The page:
Friday, July 31, 2015

Detecting text file format using hexdump

another quick one: so we had a text file that had text with accented words and we had to figure out which format they were. You see, for a while the "standard" text format for computers was ASCII, more precisely 7bit ASCII (characters 0 to 127 in decimal) which was created in the 1960s and whose character set aassumed English language only. Before some of you get all excited please note that ASCII stands for American Standard Code for Information Interchange, so it stands to reason they picked English. As this standard became adopted by other countries, it became clear that some of them used characters that were not representable with only those characters, and that let to many attempts to solve that. One of the earliest was to extend the original ASCII table, where another 128 possible characters were added, which after a few adventures evolved into ISO-8859-1 a.k.a. ISO-Latin-1, and UTF-8. There are other character sets, but the principle is the same.

Thanks for the history lesson, but how about getting to the point? How to identify the text format given a file? Let's answer that by using a couple of examples.

Example 1

Let's say we got a text file that has a name, say Luis de La Peña in it somewhere. Depending how you look -- how helpful your text viewer is -- at the file, it might either show "ñ" or some garbled character; the later happens if the text viewer only knows 7bit ASCII. For instance, cat would spit out something like this in my Ubuntu laptop:

bash-3.2$ cat text_test1 
Luis de La Pe�a 

Don't know about you, but that "�" does nothing to me; it's just cat's way of telling us it cannot represent the character so it is putting a placeholder. Let's try something else; since the title of this article mentions hexdump, I propose to look at it through that program (I am telling it to print the value of each character and then the ascii representation of those characters):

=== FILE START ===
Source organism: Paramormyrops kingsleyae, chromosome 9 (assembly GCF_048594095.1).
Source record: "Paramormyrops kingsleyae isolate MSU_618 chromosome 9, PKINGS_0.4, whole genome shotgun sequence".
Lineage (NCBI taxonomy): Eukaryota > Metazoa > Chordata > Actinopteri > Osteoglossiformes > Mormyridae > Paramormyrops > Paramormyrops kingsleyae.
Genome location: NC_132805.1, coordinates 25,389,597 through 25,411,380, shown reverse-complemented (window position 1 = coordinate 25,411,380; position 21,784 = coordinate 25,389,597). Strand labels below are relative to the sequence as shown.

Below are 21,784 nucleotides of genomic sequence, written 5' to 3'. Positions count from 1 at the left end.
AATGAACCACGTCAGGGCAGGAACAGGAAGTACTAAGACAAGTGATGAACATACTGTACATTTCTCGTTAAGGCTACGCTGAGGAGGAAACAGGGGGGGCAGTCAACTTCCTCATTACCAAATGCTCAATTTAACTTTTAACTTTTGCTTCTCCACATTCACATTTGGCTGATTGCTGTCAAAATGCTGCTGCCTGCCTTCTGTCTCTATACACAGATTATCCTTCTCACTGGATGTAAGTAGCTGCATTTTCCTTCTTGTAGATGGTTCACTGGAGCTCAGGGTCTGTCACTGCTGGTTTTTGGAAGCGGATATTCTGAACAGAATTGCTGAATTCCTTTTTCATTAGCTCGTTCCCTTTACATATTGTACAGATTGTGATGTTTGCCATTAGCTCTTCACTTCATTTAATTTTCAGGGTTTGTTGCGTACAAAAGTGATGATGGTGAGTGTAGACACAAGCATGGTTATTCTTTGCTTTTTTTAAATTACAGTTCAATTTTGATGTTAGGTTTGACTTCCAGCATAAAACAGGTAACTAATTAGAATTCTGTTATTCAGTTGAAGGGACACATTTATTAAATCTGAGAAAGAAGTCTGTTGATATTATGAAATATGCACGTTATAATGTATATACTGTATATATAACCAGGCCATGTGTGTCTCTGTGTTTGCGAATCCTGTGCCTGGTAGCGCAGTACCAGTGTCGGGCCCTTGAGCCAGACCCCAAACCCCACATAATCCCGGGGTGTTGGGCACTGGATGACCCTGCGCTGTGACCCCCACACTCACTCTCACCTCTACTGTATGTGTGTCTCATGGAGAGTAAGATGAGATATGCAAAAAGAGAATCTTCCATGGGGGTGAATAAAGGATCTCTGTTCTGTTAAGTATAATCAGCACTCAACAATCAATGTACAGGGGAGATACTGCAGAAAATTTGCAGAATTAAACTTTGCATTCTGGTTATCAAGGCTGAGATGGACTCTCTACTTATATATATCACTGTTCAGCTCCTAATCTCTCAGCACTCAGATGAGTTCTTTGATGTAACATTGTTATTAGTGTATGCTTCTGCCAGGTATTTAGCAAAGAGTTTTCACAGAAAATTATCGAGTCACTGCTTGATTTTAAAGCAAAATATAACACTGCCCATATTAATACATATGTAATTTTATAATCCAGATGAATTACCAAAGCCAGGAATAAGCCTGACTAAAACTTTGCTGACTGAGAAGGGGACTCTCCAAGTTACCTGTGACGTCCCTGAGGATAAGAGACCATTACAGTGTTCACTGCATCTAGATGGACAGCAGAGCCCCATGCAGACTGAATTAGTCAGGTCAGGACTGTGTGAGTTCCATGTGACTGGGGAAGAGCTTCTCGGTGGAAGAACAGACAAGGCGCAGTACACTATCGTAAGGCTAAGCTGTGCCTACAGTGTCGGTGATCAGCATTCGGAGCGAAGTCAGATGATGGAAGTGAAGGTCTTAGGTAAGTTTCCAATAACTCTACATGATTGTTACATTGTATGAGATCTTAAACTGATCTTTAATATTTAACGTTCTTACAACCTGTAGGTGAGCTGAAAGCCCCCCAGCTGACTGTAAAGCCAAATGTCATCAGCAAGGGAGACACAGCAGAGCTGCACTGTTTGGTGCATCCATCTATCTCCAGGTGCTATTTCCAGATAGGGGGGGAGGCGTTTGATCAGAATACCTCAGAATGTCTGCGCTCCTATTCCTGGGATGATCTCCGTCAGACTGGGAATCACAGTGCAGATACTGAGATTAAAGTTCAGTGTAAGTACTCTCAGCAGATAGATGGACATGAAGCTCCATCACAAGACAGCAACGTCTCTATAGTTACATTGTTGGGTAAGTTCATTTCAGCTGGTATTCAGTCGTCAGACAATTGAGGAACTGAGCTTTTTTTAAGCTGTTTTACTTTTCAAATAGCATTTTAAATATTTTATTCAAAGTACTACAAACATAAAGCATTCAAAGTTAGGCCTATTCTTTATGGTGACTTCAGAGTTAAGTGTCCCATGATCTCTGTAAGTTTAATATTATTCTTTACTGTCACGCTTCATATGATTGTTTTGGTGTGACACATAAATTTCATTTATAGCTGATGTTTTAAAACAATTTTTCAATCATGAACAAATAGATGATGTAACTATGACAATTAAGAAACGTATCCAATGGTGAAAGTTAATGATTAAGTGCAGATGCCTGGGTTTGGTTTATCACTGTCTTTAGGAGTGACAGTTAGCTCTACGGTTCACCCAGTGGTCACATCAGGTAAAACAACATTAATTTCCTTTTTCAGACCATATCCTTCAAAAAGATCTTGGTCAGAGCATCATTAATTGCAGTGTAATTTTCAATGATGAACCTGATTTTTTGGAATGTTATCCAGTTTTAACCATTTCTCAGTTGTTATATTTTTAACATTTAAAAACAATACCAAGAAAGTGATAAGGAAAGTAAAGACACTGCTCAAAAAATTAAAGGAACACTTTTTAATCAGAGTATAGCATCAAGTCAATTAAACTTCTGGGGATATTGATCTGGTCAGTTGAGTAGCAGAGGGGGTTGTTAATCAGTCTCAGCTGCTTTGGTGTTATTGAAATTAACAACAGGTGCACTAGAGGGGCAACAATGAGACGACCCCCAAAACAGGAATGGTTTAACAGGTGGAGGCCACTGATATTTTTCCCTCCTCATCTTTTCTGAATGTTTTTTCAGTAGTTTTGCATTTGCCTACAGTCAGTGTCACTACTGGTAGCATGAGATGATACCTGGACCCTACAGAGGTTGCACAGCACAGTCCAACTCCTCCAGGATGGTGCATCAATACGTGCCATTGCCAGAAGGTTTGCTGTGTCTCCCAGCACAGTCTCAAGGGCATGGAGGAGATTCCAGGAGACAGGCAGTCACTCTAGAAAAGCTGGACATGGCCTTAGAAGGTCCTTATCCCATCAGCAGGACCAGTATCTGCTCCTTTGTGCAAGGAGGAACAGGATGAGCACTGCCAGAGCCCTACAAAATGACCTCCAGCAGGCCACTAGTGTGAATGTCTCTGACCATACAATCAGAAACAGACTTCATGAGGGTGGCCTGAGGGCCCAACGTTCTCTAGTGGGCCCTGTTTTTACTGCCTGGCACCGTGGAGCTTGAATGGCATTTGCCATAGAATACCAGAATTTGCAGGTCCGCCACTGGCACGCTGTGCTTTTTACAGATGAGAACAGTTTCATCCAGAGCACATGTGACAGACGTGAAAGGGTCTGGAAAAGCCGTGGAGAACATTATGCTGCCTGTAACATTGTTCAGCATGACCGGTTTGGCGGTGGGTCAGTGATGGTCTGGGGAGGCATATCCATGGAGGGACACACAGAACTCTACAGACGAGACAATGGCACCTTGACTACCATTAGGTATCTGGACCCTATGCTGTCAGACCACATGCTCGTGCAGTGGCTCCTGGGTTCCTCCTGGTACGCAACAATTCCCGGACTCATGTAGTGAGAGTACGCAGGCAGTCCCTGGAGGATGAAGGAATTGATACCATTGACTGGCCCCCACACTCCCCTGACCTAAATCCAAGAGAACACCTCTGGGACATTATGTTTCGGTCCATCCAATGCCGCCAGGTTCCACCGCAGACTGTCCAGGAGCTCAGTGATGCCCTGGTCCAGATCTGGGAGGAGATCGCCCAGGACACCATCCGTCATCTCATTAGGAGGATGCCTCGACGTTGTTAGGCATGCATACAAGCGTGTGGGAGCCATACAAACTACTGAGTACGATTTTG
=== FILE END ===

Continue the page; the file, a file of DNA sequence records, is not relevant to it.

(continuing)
bash-3.2$ hexdump -Cv text_test1 
00000000  4c 75 69 73 20 64 65 20  4c 61 20 50 65 f1 61 20  |Luis de La Pe.a |
00000010  0a                                                |.|

first thing we notice is that it too does not know how to show "ñ", so it is using "." as placeholder. That is a different character than what cat in my ubuntu box used; just deal with it. What we really care about is the hex side tells us that

0xF1 = ñ

That is very important: it tells us that "ñ" is represented by one 8-Bit character, so UTF8 is out. So, we need to look for an 8-bit charset. After hours of agonizing search and heavy drinking, we find that the extended ASCII and/or the ISO-8859-1 tables match all characters (don't believe me? Check the other characters in the text including space). Not bad at all, so we can read the text and convert it to a different char set.

Example 2

So we feel all good about ourselves, and we need another example. This time, I will steal a real life example from a previous article, where we had a text containing Italienisches Olivenöl which would cause DKIM email body authentication failures. Yeah, something as seemly harmless as character set can create some annoying problems.

As before, we begin by asking cat what it thinks about the text:

bash-3.2$ cat text_test2
Italienisches Olivenöl

Hold on right there. Why is cat able to print that "ö" but could not print that "ñ" earlier? Now you begin to see some of the limitations of cat compared to hexdump for these probulations: depending on how cat was compiled, it will handle some character sets but not others. hexdump knows nothing about character sets: it only knows of ASCII; anything else becomes a ".". Of course, it would suck to use hexdump all the time, so you need to know your tools and when to use each one. Since we talked about hexdump, let's see what it sees:

bash-3.2$ hexdump -Cv text_test2
00000000  49 74 61 6c 69 65 6e 69  73 63 68 65 73 20 4f 6c  |Italienisches Ol|
00000010  69 76 65 6e c3 b6 6c 0a                           |iven..l.|

Some kind of funny business happening in the second row:

  1. all the English-looking characters not only seem to be represented by one 8bit value but also the same ones we saw earlier in the ASCII example:
    0x69 = i
    0x76 = v
    0x65 = e
    0x6e = n
    0x6c = l
  2. There are two "." characters (0xc3 and 0xb6) where "ö" should be.
  3. There is a 0x0a after the "l".
What's going on here? Hold onto that question and let's check the "ö". According to the above, the two "." are there to tell us "ö" is represented as two 8bit values:
If we look at any UTF8 conversion table such as this one (picked at random), we will see that is the UTF8 HEX for "ö" (Unicode code would be U+00F6).

Ok, smartypants, what about the 0x0a after the "l"? Yes that. You might have not noticed it was also on text_test1 on the first example. That is the line feed character, which in Linux means end of line.

Insert Boring Conclusion Here

I hope this was useful to you; I thought it was fun and even learned a few things while writing this. the thought process here is similar to what, say you would do when you are examining an encrypted document: try to find known patterns to work with before going after the really unknown stuff.

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